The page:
Intermediate Types among Primitive Folk, by Edward Carpenter, , at sacred-texts.com
BUT more has to be said before the full scope and character of the Dorian solution can be recognised. It is quite in keeping with what we know of the hardihood, public spirit, military prowess, and so forth, of the Doric race, to find that in this matter of love between an elder warrior and a younger it was not the epithet καλός which was the coveted one, but ἀγαθός--not to be "beautiful" or "handsome," but to be "worthy," "brave," "efficient." This last was the decisive thing. 1 The Athenian and other peoples, with greater refinement and artistic sense, might worship beauty and indulge in a kind of luxurious contemplation of it; καλὸς ὁ πᾶις, "fair, fair is the youth," is their constant refrain in epigram and inscription; but to the Dorian it was valor, efficiency,
which drew his admiration. It is like the difference between the Doric architecture and that of the Ionians or Corinthians. There is a certain severity about the first-mentioned--an absolute adaptation to use, and freedom from superfluous ornament. The sense of public life, in fact, and of dedication to the common weal, was so strong among the Dorians--as we see in many other ways--that it deeply coloured their love-relations, and gave the latter a scope and a purpose considerably beyond that of personal gratification. The normal marriage, as we have already seen, was regulated in the interests of the State; and so too, the love between men and youths, instead of sinking as it did among some peoples into a dilettante affair and matter of private indulgence, was lifted into an important institution in the interests of general education and militarism. The love was not by any means--as a score of passages show--a purely ideal or abstract sentiment; but what is interesting to us is the splendour of the result which was evolved out of its comparatively coarse and sensual roots.
"The Dorians," says Bethe, "regulated the love-relation of the man to the youth in fixed forms, and dealt with it quite openly and with honorable seriousness, as deeming it an important institution under the ægis of the Family, the Public,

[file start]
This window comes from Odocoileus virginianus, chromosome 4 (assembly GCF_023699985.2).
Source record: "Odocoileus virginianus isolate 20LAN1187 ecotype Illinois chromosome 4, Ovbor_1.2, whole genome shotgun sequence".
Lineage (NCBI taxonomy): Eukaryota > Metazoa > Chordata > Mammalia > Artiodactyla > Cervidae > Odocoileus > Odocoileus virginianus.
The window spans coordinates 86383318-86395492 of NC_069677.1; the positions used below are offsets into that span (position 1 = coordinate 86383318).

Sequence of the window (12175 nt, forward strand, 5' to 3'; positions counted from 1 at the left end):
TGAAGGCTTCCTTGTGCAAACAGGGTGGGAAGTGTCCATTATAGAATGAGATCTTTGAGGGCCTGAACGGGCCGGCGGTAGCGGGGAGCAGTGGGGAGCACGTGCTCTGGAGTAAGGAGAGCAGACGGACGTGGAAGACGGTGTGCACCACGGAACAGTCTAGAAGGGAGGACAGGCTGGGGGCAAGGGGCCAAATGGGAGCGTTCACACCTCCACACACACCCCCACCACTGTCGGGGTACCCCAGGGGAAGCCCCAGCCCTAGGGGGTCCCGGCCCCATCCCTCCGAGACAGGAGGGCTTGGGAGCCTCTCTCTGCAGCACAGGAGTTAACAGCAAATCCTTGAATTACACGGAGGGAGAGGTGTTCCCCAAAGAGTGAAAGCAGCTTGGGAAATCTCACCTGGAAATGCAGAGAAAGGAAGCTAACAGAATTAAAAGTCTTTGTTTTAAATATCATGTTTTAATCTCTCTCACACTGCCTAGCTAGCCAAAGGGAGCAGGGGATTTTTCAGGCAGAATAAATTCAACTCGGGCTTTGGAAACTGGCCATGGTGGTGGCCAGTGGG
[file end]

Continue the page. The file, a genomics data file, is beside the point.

the State, and Religion. Everywhere among them--in Sparta, Crete, Thebes, or wherever anything more than the mere fact has come down to us--we clearly discover that paiderastia was among the ruling class the foundation of all training towards ἀρετή (courage, virtue), in other words, towards manly efficiency such as shows itself principally in war, and the cultivation and preservation of the same. For to a point beyond this somewhat narrow and mediæval conception of virtue, the Dorian States never attained, and could not well attain, as long as their outlook on life remained. The highest ethic and wisdom that Theognis had to offer, he was fain to put into words of counsel to a beloved youth who should be the inheritor of his ἀρετή."
"In Sparta," he continues, "the lovers were so far responsible for their loved ones that for any dishonorable conduct of the latter they--not the latter--were punished. And it was the lover, as well as the youth's relatives, who represented the beloved in all affairs in the Agora--to which indeed the latter was not admitted till his 30th year. So that in fact the Erastes is put legally on an equal footing with the father and elder brothers of the Eromenos--indeed, even above them, since he bears a responsibility for him which the latter's family does not undertake."